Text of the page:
I’ve been listening to the General Motors downsizing announcements with a familiar feeling of angst and empathy; the pain of economic transition is undeniable and real. Our community has experienced this firsthand due to the impact of market forces and globalization on the paper industry.
Over the last two decades, Incourage has come to understand that we may not be able to stop the forces of the global markets, but we can be smarter and more intentional about transitions.
We’ve learned a few things about what matters.
We’ve learned that increasing local ownership, community led decision-making and inclusive economic growth are essential to transitioning single-industry economies. Because of this, Incourage has focused our efforts in these areas with training programs, grants, convenings, research, capital projects and partnerships/initiatives that have impacted thousands in our region.
We’ve learned that effective economic transitions benefit from ingenuity, willingness to think differently, accepting ambiguity and perseverance – working for an economy of the future that is emergent. The real task is keeping the faith, or as Dr. Martin Luther King, Jr. famously said, “Faith is taking the first step even when you don’t see the whole staircase.”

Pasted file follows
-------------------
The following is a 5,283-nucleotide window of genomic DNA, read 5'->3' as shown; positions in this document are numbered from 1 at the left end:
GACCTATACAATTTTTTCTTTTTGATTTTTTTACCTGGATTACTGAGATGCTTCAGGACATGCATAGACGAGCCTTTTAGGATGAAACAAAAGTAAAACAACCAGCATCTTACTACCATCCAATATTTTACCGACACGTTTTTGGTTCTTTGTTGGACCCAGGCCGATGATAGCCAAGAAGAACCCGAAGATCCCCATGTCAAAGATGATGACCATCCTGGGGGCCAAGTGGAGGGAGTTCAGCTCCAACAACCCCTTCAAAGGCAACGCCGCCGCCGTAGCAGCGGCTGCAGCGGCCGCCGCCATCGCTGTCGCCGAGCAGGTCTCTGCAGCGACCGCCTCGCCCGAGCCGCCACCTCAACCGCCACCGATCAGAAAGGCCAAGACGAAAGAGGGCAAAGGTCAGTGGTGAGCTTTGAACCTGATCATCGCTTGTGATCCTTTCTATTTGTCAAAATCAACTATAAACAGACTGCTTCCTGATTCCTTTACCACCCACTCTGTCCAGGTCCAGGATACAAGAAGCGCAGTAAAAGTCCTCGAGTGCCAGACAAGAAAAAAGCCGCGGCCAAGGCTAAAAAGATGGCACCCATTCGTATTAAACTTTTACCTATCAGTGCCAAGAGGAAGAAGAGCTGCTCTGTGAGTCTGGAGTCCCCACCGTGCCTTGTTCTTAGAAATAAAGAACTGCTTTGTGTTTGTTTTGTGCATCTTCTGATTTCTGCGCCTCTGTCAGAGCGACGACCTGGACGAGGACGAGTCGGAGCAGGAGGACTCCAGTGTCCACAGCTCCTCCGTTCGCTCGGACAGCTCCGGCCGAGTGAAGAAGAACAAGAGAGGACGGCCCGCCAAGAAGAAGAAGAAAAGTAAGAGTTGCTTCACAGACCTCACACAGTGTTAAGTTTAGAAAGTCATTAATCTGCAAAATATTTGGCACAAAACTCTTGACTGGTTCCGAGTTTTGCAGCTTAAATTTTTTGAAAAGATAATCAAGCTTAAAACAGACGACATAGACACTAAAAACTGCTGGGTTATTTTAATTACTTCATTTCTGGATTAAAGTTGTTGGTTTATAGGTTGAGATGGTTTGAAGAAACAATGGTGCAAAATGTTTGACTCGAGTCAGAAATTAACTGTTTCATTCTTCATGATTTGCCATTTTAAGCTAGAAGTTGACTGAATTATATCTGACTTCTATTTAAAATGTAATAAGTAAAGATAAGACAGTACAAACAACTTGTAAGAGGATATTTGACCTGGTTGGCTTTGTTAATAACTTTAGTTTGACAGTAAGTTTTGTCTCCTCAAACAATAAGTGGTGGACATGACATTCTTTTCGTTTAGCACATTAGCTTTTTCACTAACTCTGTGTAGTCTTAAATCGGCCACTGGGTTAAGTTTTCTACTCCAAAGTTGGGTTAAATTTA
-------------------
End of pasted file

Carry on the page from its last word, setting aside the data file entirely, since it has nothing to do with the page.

We’ve learned that accelerating economic and cultural transitions requires examining our own behavior as individuals and institutions. Incourage assessed our policy and practices to become smarter and more intentional about how we use all of our resources, including our investment portfolio, for greater mission impact and economic growth.
As a result, we now include holdings in publicly traded companies whose operations have a bearing on our community, including paper companies and large retailers. Incourage votes its shares and otherwise gives voice to resident concerns in favor of positive moves by these companies, such as increases in their minimum wage and effective governance practices.
This strategy is increasingly important as corporate ownership structures have changed over time to now include control by remote private equity firms with short-term incentives to maximize shareholder gains, often times at the expense of workers and community. Further, we are working in partnership with like-minded shareholders, stakeholders and public officials to set new standards for how corporations manage transitions.
We’ve learned that we need diverse and strong businesses who embrace mutual value and shared benefit for all stakeholders – business, workers and community. This is particularly important in rural, less densely populated communities like ours where one restructuring, sale or closure can disrupt an entire economy.
Finally – and most importantly - we know that effective transitions require all of us working toward a common vision of the future and a recognition that we are all connected by virtue of this place we call home.
Thanks for reading.